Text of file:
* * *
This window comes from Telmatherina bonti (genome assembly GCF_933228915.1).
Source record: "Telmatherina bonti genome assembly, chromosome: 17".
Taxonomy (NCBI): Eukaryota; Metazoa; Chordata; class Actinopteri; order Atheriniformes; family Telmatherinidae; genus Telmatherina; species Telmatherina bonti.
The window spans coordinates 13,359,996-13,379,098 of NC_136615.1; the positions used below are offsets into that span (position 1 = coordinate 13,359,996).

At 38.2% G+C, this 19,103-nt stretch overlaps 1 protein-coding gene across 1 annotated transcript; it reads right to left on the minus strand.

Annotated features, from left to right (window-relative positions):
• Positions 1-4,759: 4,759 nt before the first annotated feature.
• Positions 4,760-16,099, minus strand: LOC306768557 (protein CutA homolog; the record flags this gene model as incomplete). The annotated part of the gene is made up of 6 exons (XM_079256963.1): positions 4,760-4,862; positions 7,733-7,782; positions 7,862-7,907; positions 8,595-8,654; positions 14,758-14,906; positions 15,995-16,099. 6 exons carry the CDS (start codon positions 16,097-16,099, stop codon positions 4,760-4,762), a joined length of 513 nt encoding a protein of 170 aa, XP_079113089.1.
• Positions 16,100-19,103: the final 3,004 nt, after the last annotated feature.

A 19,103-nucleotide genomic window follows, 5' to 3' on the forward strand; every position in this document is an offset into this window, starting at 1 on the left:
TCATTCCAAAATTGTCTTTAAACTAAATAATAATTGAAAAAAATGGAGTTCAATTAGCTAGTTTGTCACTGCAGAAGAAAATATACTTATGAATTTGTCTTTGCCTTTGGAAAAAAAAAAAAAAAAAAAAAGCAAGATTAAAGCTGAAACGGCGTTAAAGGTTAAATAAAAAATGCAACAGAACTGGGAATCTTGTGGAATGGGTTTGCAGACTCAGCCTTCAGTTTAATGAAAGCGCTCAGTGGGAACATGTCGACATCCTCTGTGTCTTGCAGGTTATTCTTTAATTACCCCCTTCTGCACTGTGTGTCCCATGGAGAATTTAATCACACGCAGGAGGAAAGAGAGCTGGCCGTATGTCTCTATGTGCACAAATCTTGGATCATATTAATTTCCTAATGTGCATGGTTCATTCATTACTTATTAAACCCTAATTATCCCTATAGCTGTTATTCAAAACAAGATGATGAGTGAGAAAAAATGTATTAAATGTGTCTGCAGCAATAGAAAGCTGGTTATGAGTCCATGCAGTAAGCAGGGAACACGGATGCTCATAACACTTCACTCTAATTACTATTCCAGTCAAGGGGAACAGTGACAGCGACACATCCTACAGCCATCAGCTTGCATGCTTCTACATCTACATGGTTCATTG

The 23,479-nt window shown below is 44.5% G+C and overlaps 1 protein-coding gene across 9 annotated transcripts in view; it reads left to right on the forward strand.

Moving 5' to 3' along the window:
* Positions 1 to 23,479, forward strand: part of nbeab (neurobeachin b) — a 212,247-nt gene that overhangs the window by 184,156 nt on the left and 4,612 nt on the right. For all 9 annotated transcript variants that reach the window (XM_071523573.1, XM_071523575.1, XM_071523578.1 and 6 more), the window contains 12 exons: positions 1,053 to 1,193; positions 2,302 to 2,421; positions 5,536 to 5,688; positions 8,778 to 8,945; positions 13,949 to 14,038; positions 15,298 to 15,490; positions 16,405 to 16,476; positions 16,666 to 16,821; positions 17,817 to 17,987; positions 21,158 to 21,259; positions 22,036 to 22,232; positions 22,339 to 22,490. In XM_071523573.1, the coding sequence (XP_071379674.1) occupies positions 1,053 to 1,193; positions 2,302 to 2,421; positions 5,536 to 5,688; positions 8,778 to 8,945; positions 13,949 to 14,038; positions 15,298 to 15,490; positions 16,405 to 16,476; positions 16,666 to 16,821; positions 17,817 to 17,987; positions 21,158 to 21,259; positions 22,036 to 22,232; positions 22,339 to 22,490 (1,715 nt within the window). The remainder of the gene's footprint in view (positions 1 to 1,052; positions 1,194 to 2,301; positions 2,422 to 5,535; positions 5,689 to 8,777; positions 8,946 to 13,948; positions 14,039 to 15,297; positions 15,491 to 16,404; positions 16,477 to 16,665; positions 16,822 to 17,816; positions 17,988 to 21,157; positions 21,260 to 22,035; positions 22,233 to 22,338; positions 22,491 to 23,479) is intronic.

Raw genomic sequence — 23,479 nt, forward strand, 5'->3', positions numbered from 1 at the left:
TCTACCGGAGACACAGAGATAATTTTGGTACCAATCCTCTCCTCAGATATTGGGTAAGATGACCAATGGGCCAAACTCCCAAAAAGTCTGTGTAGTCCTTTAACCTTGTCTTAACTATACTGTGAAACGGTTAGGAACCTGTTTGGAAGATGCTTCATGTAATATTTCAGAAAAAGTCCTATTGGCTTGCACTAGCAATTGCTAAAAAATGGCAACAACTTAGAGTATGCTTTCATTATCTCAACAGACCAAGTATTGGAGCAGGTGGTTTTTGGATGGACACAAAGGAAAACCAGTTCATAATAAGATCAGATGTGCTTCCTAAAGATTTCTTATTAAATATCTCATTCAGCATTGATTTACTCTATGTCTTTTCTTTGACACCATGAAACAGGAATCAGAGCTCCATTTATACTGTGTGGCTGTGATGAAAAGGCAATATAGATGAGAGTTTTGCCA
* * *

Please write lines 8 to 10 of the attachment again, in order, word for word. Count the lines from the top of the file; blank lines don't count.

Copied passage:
• Positions 4,760-16,099, minus strand: LOC306768557 (protein CutA homolog; the record flags this gene model as incomplete). The annotated part of the gene is made up of 6 exons (XM_079256963.1): positions 4,760-4,862; positions 7,733-7,782; positions 7,862-7,907; positions 8,595-8,654; positions 14,758-14,906; positions 15,995-16,099. 6 exons carry the CDS (start codon positions 16,097-16,099, stop codon positions 4,760-4,762), a joined length of 513 nt encoding a protein of 170 aa, XP_079113089.1.
• Positions 16,100-19,103: the final 3,004 nt, after the last annotated feature.

A 19,103-nucleotide genomic window follows, 5' to 3' on the forward strand; every position in this document is an offset into this window, starting at 1 on the left: